Today’s News: Obama Fights Insurers over Rates, Long Term Care Costs Steadily Increase and Adults Text and Drive More than Teens

The fight for affordable health insurance is long from over as President Barack Obama fights with insurance executives to keep costs low. Those with long-term care insurance could expect to pay more sooner than later as the costs associated with care increase and in auto insurance news, it appears that adults are more likely to increase their rates after participating in the reckless act of texting and driving as teens.

Obama Fights Insurers over Rates

Recently, Obama told health insurance executives that he wants them to put (and keep) a lid on big rate increases to keep costs low for policyholders. Executives were not too eager to oblige the president, however, telling him that some rises were unavoidable because the new health reform law required them to offer better benefits. The president’s hope is that at the very least, insurers will appropriately justify an rate increases they feel are necessary so that increases like the 39 percent one rescinded by Anthem Blue Cross earlier this year will not occur again (Wall Street Journal).

Long Term Care Costs Steadily Increase

A new study released by Genworth Financial has found that long term care costs as a whole continue to rise annually. The costs associated with specific areas of long term care have increased at varying rates, however. For instance, the cost for in-home care increased by 1.7 percent, while a private room in a nursing home saw a larger 4.5 percent increase. And the cost for assisted living facilities saw the greatest increase of 6.7 percent. All of these increases are expected to have an effect on long term care insurance, which many purchase to cover their costs (Reverse Mortgage Daily).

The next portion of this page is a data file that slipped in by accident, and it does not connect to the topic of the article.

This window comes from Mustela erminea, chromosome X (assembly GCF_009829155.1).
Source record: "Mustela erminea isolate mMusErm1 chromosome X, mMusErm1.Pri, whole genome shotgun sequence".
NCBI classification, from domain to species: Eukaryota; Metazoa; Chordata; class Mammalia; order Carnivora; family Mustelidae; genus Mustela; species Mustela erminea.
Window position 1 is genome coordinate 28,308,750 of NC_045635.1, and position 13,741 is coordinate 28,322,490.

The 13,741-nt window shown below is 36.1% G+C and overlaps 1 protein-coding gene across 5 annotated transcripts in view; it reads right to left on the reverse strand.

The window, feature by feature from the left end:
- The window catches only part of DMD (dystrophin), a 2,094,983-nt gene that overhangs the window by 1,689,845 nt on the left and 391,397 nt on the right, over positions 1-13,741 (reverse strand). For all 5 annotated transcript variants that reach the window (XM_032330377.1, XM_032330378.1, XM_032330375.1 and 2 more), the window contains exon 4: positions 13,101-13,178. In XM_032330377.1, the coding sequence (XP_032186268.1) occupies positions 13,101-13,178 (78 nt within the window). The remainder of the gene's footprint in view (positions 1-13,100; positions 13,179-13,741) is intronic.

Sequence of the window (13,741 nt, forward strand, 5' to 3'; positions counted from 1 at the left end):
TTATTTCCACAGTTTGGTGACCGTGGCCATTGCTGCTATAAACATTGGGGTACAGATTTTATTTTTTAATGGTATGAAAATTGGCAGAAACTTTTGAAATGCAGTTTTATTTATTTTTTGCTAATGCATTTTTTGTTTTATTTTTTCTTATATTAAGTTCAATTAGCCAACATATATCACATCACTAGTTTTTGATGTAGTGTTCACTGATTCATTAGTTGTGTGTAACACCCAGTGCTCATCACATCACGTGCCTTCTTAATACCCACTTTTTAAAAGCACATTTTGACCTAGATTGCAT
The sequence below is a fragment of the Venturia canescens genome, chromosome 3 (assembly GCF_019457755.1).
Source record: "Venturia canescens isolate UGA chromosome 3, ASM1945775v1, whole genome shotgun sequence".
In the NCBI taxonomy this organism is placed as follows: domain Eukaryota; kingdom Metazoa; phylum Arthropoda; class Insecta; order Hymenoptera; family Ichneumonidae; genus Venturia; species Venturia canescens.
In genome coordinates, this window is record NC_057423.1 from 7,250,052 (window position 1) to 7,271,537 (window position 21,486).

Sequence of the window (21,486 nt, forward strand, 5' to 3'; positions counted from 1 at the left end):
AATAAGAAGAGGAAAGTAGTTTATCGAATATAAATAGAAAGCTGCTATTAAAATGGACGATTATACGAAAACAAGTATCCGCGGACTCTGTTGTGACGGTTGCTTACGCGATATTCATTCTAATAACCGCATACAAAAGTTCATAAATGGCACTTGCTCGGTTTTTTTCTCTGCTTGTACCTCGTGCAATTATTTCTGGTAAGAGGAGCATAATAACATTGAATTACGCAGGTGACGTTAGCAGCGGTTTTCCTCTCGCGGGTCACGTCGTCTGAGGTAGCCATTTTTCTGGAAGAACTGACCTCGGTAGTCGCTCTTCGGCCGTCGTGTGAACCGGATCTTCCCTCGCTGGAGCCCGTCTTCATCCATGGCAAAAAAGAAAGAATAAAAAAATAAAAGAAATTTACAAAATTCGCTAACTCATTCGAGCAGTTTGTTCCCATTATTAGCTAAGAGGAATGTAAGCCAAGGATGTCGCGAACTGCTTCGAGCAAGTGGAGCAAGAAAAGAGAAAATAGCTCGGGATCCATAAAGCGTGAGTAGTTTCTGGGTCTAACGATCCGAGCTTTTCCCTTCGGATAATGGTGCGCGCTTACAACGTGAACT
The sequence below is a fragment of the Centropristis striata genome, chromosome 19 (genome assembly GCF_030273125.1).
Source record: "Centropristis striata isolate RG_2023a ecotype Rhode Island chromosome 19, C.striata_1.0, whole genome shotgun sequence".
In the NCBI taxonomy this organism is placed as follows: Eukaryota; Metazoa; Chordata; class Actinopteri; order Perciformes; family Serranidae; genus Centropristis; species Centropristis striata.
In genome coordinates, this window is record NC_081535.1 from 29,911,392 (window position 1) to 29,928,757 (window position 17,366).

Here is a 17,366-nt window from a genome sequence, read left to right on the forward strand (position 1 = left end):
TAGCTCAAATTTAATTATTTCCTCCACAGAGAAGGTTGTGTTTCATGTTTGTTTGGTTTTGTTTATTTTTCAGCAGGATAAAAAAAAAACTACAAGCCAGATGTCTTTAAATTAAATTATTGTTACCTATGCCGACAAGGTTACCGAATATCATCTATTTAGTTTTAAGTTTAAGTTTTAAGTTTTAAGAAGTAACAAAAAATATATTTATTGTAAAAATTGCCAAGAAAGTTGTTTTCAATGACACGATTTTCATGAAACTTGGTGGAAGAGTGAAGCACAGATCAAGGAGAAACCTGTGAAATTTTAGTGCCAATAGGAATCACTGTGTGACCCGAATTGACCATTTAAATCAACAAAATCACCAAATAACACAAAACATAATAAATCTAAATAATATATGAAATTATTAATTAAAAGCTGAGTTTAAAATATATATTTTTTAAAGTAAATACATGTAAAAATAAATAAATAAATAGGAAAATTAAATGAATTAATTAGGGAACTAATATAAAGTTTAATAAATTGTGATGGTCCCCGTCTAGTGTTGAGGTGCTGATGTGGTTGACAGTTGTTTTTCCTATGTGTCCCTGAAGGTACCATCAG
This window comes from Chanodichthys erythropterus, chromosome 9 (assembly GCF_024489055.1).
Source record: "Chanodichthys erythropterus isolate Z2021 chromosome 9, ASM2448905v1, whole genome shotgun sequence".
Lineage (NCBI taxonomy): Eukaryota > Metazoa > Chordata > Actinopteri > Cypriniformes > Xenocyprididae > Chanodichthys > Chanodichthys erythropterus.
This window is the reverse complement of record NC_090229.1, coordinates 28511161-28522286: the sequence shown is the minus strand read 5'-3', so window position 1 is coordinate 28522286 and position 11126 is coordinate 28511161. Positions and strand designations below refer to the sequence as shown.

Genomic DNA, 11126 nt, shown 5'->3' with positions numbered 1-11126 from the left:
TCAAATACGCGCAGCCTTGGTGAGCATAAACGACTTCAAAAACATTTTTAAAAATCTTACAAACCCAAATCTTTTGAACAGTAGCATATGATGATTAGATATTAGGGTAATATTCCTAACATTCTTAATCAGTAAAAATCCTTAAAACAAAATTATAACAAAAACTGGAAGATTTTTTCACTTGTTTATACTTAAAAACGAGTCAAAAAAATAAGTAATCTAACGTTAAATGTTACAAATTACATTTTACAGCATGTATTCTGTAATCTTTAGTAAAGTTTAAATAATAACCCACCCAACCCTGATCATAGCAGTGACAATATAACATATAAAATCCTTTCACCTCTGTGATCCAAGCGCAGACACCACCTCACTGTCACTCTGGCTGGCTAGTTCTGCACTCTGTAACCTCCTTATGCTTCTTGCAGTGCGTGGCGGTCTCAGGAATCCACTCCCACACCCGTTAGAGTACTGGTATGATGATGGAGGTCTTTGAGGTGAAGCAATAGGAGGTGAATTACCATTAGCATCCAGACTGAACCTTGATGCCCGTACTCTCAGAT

Adults Text and Drive More than Teens

Pew Research recently released a study that reveals that adults are just as likely as teens to text and drive — actually, they’re more likely to do it. The study found that while 26 percent of teens are likely to text and drive, 27 percent of adults are likely to take part in this dangerous activity. While more states are passing laws and campaigns have started to crack down on the act, people are still making it a part of their driving routine. Doing so is absolutely ill-advised, however, not just because it is extremely dangerous, but it also could result in an increase in auto insurance rates after causing crashes or getting ticketed (e-Wisdom).